Did I mention how much I love peas?

No, there is nothing obsessive about this.  Really.  Anyways, here is a spread of our pea-tastic Japanese meal from a few weeks ago.

Teriyaki Chicken Tsukune

250g minced chicken
4 tbsp finely chopped green onions
1/2 tsp chopped ginger
1 tbsp sake
1 tsp soy sauce
1 tbsp katakuriko (corn starch)
as many peas as you want

1 1/2 tbsp soy sauce
1 tbsp mirin
1/2 tbsp sugar

Mix (A) in a bowl and shape into 8 small patties.
Mix (B) in a small bowl an set aside
Coat a non-stick pan with 1 tsp vegetable oil and cook chicken patties until brown on both sides
Pour 1 tbsp sake, cover, and steam for a few minutes
Pour (B) over patties, cook until reduced and the chicken is evenly coated with a deliciously dribbly teriyaki sauce

Simmered Hijiki Seaweed

30g dried hijiki
1/2 carrot, sliced
3 tbsp chopped green onions
3/4 cup dashi stock
1 tbsp sake
2 1/2 tbsp sugar
3 tbsp soy sauce
pinch of salt
as many peas as you want

Immerse hijiki in a bowl of cold water for a few minutes
Drain, cook in oiled pan, add all ingredients, and let simmer

Pickled Cucumber and Wakame

1 cucumber
10g wakame
pinch of salt
as many peas as you want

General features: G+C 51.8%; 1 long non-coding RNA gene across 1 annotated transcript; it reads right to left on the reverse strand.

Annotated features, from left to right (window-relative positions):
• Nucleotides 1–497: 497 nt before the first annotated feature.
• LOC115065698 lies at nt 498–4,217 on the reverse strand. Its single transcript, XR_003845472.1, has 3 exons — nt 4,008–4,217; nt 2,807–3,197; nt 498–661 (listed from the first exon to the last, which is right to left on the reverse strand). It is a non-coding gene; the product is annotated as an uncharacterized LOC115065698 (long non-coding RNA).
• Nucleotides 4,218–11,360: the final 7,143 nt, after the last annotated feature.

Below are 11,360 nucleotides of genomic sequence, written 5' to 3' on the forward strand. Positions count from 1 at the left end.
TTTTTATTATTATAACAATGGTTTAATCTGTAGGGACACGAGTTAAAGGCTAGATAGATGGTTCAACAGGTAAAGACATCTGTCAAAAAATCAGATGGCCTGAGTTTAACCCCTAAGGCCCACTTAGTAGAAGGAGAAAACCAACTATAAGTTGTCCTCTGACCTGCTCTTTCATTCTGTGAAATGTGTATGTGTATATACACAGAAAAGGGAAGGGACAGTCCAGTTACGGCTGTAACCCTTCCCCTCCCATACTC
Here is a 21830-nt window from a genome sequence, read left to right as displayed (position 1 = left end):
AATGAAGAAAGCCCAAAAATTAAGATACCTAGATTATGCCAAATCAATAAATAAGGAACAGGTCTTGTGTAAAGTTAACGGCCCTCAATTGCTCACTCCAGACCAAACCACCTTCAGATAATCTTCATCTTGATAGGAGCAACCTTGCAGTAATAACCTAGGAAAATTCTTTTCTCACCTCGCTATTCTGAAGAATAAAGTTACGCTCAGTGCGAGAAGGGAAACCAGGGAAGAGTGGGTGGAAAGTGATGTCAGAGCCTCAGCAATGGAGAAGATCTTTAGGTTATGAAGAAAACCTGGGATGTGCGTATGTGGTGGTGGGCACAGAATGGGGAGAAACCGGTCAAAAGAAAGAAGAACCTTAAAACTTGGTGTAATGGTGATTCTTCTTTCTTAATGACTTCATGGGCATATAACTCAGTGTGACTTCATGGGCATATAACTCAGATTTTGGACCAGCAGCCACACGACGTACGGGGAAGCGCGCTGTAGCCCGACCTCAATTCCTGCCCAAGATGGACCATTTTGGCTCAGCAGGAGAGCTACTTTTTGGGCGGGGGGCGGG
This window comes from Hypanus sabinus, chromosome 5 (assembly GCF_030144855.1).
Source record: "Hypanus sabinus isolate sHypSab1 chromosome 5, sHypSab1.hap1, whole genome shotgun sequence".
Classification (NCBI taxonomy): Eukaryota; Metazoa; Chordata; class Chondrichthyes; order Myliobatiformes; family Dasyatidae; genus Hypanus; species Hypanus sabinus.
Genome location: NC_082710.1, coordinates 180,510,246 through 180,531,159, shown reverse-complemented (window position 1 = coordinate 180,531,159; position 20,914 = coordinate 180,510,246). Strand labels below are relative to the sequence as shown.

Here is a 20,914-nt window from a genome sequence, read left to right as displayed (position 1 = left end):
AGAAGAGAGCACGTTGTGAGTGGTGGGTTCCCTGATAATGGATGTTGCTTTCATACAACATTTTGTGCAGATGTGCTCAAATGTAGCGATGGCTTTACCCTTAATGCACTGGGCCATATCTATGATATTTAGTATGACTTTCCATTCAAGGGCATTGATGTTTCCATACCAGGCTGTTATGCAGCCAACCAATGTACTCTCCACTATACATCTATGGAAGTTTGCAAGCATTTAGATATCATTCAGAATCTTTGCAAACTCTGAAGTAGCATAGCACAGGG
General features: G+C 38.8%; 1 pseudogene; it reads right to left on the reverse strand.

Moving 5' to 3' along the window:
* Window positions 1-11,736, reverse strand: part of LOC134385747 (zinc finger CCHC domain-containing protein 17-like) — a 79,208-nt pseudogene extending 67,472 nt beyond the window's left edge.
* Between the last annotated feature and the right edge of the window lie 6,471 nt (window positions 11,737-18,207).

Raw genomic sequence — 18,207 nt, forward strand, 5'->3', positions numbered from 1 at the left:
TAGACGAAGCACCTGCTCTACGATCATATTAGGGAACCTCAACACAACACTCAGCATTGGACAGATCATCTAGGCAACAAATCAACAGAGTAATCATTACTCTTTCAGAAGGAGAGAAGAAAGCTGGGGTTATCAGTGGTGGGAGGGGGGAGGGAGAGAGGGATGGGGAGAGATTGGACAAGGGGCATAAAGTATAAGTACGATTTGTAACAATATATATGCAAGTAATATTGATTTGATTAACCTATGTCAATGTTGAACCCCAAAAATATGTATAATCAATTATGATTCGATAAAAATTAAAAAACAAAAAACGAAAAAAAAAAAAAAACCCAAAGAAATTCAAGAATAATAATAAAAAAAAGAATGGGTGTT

2 tbsp rice vinegar
2 tbsp sugar
2 tbsp dashi stock
pinch of salt

Immerse wakame in a bowl of cold water for a few minutes
Salt cucumber and thinly slice. Squeeze out excess water with hands
Prepare (A) marinade, and pour over cucumber and wakame

Steamed Rice with Peas

Soak 1 cup rice in water for 30 min. Then steam with 1 cup water and a pinch of salt

Miso Soup with Leeks, Potatoes, and Peas

400ml dashi stock
2 tbsp miso
1 small potato
1/2 leek
as many peas as you want

Dissolve miso in stock, add chopped potatoes and leeks

The truly wonderful thing about peas, especially cooked with a Japanese-y meal is that it adds wonderful color to a cuisine where appearance is (almost) everything.  They also add incredible sexy texture to everything, as well as a delicate sweetness.  Inspiring.  Japanese food can be rather mild, contrary to popular horror stories of wasabi and fried fish heads, so The Pea engages in perfect harmony with mirin, sake, soy sauce, and sugar.

I’m mildly horrified that Pea Season is quickly winding to an end. But that only means, Figs are around the corner.  And thus, another obsession begins.


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